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Bills position-by-position grades

Taron Johnson was unsung hero with late plays vs. Redskins

Taron Johnson was an underrated hero in the Buffalo Bills’ victory over the Washington Redskins.

The second-year nickel cornerback made two strong plays in the fourth quarter with the Bills clinging to a 17-9 lead and the Redskins marching at the Bills’ 46-yard line.

On first down, Johnson made a textbook pass breakup in coverage of a crossing route by Washington slot receiver Trey Quinn.

On second down, the 192-pound Johnson took on a block from 330-pound tackle Morgan Moses on a run wide right by Adrian Peterson. Johnson held the edge long enough for Jordan Phillips to defeat a cut block, swoop in and tackle Peterson for no gain.

The Bills forced an incompletion on the ensuing third-and-10 play, and the Washington threat was averted.

A strong showing by the Bills’ defensive backfield tops this week’s position-by-position grades, based on video review and on a scale of 0 to 5:

Defensive backs (4.0): Tre’Davious White shadowed Washington’s Terry McLaurin and held him down. McLaurin managed four catches with a long of just 13. Then, White recorded the first sack of his career on a corner blitz in the fourth quarter. White had blitzed on only two previous plays all season, according to Buffalo News charts.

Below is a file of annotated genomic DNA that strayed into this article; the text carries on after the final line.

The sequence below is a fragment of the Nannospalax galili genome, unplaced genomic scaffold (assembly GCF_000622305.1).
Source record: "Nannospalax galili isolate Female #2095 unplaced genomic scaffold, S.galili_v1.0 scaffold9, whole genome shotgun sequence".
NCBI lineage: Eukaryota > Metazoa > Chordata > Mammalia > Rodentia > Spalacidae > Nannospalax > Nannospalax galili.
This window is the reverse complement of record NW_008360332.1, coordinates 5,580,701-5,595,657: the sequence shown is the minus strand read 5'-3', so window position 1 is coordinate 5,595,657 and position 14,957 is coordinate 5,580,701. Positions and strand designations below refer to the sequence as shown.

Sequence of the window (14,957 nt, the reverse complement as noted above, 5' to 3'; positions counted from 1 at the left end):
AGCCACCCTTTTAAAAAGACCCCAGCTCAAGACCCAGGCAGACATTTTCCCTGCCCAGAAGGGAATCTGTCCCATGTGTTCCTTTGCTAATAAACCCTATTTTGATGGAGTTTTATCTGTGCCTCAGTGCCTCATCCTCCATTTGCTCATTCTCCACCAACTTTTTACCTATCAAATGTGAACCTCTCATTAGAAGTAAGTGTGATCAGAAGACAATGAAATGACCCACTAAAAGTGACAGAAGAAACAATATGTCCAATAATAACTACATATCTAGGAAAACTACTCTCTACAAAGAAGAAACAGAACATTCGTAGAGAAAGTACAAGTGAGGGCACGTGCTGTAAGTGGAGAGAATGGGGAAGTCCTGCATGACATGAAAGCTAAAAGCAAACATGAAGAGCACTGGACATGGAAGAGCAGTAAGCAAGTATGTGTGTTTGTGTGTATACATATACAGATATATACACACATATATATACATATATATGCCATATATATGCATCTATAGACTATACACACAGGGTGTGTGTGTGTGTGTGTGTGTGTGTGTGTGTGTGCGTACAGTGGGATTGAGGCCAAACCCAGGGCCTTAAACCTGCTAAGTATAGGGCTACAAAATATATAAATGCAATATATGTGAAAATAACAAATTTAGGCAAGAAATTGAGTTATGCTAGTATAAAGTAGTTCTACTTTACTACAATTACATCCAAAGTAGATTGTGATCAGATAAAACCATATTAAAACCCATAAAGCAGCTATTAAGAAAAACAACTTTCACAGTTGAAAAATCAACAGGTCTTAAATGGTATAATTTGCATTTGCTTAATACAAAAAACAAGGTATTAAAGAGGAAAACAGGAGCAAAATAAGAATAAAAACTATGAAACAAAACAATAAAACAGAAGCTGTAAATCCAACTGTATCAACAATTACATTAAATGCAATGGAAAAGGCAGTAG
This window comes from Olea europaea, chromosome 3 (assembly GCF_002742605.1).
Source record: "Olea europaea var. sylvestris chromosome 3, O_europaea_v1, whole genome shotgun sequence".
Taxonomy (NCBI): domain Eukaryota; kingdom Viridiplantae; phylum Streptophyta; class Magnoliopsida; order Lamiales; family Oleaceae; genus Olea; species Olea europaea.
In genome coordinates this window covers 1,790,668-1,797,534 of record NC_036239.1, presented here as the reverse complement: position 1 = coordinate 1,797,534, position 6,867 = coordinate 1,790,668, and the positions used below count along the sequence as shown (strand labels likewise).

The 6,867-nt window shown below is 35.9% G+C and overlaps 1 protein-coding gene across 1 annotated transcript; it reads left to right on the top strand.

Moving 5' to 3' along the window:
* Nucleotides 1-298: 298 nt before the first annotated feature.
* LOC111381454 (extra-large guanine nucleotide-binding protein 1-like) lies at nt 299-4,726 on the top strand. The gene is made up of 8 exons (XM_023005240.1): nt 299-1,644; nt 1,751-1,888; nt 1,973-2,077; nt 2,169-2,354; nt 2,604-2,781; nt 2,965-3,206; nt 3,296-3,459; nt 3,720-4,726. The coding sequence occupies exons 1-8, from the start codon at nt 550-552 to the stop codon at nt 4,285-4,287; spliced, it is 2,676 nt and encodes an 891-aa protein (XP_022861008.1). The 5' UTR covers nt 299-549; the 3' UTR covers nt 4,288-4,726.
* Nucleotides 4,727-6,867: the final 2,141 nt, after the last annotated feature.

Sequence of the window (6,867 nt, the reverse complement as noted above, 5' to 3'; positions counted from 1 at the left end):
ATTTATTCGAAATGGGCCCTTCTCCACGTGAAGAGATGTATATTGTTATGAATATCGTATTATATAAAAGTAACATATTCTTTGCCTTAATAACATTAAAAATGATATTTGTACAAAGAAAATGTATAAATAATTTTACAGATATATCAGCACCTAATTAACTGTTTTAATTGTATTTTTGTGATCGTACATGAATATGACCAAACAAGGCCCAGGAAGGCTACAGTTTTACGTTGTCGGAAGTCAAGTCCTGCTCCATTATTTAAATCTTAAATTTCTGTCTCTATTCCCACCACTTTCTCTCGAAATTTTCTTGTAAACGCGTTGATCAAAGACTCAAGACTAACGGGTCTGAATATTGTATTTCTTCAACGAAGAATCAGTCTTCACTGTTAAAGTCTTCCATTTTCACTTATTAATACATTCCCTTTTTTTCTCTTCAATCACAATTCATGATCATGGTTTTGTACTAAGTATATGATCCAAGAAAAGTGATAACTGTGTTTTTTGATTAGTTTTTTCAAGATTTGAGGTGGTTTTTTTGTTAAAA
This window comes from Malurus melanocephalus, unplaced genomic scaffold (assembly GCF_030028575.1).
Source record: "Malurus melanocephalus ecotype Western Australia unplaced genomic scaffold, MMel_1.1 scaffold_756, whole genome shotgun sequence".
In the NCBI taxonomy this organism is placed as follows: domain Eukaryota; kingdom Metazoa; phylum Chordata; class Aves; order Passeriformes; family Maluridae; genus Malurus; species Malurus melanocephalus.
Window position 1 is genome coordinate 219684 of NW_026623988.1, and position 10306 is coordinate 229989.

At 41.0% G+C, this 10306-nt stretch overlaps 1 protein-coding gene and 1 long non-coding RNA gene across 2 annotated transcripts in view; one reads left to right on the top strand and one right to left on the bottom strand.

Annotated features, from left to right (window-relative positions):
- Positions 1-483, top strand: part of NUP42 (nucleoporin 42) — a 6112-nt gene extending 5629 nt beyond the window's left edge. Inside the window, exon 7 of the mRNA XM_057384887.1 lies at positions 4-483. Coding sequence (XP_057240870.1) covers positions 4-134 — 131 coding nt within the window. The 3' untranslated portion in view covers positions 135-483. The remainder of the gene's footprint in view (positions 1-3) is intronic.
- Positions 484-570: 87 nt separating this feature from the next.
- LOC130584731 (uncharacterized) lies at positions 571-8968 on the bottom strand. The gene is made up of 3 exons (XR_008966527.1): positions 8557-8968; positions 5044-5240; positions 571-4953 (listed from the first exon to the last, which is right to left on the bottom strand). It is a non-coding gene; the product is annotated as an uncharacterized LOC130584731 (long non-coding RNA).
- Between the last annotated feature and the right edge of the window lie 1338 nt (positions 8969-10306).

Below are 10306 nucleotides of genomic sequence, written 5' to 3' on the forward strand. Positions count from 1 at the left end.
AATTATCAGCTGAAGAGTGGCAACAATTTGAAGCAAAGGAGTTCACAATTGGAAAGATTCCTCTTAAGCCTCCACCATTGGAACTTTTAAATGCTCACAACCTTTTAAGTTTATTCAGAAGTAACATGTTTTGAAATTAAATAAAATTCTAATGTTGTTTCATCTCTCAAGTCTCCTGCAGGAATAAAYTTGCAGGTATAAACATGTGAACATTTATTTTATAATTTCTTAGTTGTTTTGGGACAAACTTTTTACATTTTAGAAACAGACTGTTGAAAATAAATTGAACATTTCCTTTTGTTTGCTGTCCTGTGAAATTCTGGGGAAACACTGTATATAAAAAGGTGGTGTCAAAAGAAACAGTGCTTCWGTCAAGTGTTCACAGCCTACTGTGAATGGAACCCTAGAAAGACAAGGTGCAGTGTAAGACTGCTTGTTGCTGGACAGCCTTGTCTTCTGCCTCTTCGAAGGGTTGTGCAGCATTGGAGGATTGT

“We don’t really do that a lot,” White said. “It was a great call. I don’t do a good job of disguising, though.”

It was good enough, Tre. Meanwhile, Micah Hyde and Jordan Poyer did their usual dirty work, combining on 16 tackles. Poyer was caught biting on a 22-yard screen pass. He also made a key third-down tackle in the red zone. Levi Wallace was abused by Peterson on an 8-yard run that could have been a 2-yard loss. Welcome to the club. But Wallace’s tight coverage on Paul Richardson helped produce a Trent Murphy sack.

Defensive line (3.0): The great Peterson got 82 of his 108 yards on four big gainers of 17-plus yards. On the first, guard Brandon Scherff beat Ed Oliver at the point of attack. On the next, Star Lotulelei got shoved aside, and Ereck Flowers blocked Oliver. On the third, Lotulelei and Oliver plugged it up, but Peterson broke free of the arms of Johnson in the backfield. The fourth was a short-yardage play with the linebackers jamming the line. Jordan Phillips penetrated and was shoved way out of his gap.

The Bills adjusted starting the fourth drive by putting a bigger DT combination out there on run downs. Oliver (18 snaps) was replaced by either Phillips (33 snaps) or Vincent Taylor (nine snaps). It worked. Against uber-physical lines or runners like Peterson, that’s going to have to be the adjustment. Phillips whipped Donald Penn on a key no-gainer, one of three run stuffs he made, in addition to his sack. Shaq Lawson had two hurries and a tackle for loss. Both Murphy and Jerry Hughes had a sack and two hurries.

Jordan Phillips making himself a boatload of money as an impending free agent